Numbers, Facts and Trends Shaping Your World

Declining Public Support for Global Engagement

Section 1: Policy Priorities and America’s Global Image

With widespread economic uncertainty at home, the public clearly wants the next president to devote most of his attention to domestic, rather than overseas, matters. Six-in-ten Americans say it is more important for the next president to focus on domestic policy rather than foreign policy, compared with just 21% who say foreign policy should be the primary focus. This opinion is virtually unchanged from May, when 61% said it was more important for the next president to focus domestically.

In January, 56% said it was more important for President Bush to focus on domestic policy rather than foreign policy. Opinion about this issue was more evenly divided in January 2007, shortly after Bush announced plans for the military surge in Iraq; at that time, 40% said the president should focus on foreign policy while 39% said he should focus on domestic policy.

In the current survey, two-thirds of registered voters who say they are certain to support Obama in November (67%) say that domestic policy should be the more important focus for the next president, compared with half of committed McCain voters. A sizable majority of swing voters (62%) say the next president should focus on domestic affairs rather than international issues.

Long-Term Policy Priorities

Taking measures to protect the United States from terrorist attacks and protecting U.S. jobs continue to be broadly supported foreign policy objectives. More than eight-in-ten Americans say each should be a top long-range foreign policy goal of the United States (82% each). These percentages have changed only modestly over the past seven years.

The survey finds that reducing the nation’s dependence on imported energy sources also has become a leading foreign policy goal. Today, more than three-quarters (76%) say that “reducing our dependence on imported energy sources” should be a top priority, compared with 67% three years ago, and 63% in July 2004.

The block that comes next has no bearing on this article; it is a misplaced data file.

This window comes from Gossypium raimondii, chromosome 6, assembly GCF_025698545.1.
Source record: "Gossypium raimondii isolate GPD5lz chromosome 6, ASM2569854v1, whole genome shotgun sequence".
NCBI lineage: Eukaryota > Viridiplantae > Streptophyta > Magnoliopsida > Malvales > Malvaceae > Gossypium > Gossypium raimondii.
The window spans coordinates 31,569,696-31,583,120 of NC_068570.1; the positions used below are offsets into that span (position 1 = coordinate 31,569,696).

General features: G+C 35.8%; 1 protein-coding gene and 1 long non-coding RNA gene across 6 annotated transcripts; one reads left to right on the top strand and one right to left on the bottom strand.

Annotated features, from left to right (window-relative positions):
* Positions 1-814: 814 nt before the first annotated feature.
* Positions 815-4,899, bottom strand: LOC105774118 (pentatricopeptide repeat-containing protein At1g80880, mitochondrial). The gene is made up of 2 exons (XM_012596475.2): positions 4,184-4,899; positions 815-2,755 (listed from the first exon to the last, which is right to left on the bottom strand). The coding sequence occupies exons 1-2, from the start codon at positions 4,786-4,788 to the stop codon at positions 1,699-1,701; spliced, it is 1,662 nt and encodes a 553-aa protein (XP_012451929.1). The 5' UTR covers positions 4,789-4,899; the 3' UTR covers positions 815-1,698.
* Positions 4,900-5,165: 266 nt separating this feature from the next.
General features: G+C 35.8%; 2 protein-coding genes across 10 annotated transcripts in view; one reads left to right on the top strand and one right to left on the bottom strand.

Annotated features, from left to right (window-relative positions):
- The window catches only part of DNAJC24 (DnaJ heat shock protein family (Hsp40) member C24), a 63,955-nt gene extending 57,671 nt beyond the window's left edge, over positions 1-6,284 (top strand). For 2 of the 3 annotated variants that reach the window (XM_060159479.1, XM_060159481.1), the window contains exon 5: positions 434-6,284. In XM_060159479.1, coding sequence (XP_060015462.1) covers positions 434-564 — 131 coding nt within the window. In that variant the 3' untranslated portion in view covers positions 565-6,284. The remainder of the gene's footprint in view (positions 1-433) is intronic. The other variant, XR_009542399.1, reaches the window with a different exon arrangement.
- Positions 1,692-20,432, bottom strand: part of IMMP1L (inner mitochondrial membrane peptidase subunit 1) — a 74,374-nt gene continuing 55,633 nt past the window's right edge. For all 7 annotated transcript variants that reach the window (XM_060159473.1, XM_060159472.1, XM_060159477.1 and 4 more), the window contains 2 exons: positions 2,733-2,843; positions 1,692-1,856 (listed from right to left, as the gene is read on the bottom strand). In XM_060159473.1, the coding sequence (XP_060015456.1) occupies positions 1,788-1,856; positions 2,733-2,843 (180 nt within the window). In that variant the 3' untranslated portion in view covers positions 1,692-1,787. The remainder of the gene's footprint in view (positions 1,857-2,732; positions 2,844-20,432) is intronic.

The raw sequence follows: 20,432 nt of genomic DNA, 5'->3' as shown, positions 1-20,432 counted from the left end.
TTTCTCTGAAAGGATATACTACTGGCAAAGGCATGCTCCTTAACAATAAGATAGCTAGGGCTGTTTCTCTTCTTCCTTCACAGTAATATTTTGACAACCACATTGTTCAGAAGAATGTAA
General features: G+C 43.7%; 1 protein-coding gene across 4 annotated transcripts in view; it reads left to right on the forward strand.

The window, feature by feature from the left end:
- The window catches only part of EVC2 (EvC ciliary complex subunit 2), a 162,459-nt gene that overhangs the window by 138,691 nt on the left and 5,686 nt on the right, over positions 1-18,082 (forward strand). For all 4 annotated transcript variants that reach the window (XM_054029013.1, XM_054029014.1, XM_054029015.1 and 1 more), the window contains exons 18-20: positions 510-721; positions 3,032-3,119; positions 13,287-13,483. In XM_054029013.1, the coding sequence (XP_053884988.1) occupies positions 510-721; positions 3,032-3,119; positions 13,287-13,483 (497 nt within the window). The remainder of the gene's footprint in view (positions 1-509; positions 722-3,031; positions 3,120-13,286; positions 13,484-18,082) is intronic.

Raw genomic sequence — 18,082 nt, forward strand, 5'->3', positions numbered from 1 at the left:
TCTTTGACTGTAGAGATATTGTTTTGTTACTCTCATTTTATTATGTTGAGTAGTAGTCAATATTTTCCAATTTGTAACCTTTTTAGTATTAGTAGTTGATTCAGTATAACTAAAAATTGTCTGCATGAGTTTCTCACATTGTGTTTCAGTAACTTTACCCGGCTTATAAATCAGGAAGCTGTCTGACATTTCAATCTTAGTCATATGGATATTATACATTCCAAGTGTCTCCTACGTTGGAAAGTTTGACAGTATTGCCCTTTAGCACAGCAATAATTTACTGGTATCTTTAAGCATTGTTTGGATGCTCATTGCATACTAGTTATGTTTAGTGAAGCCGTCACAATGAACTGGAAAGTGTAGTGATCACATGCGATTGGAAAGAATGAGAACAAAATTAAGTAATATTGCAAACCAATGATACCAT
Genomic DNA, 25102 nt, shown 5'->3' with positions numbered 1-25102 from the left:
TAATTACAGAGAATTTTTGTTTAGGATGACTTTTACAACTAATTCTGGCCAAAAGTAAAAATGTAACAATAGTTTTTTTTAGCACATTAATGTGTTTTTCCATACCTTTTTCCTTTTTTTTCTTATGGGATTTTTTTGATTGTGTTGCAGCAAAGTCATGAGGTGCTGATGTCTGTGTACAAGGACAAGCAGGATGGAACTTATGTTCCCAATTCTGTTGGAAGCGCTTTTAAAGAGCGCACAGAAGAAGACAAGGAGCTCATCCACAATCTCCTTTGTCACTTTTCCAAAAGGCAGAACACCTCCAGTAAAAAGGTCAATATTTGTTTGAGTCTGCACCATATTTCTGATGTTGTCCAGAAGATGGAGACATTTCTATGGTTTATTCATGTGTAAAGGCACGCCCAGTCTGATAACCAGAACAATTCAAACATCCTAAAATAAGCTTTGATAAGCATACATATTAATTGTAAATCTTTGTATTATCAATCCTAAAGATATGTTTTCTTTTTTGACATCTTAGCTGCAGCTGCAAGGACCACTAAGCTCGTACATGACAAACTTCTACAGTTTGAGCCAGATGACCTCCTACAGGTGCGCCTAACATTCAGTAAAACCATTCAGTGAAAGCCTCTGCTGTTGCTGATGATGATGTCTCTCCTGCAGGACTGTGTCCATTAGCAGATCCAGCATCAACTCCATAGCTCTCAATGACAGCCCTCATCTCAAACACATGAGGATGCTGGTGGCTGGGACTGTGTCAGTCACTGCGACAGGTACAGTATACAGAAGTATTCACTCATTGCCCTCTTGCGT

A number of other long-term policy goals are viewed as less important than they were a few years ago. The largest declines concern the importance of reducing the spread of AIDS and other infections diseases, reducing the spread of weapons of mass destruction, and promoting human rights.

Only about half of Americans (53%) now view reducing the spread of AIDS and other infectious diseases as a top long-term policy goal, down from 72% in 2005 and 2004.

The proportion who say that preventing the spread of weapons of mass destruction is a top long-term goal has fallen 13 points (from 75% to 62%) since October 2005; fewer people now rate stopping weapons proliferation as a major objective than at any point in 15 years.

Promoting human rights (down 12 points), protecting countries or groups threatened with genocide (down 10 points) are regarded as less important foreign policy objectives than they were in 2005. The percentage that rates strengthening the United Nations as a major long-term goal has fallen by eight points since 2005 (to 32%) and nearly equals the all-time low reached in 1997 (30%).

Opinions about other foreign policy objectives, while stable in recent years, have changed since the 1990s. In 1999, for instance, 35% rated finding a solution to the Israel-Palestinian conflict a top priority; that percentage fell to 28% in 2005 and 25% in the current survey.

Partisan Gaps over Priorities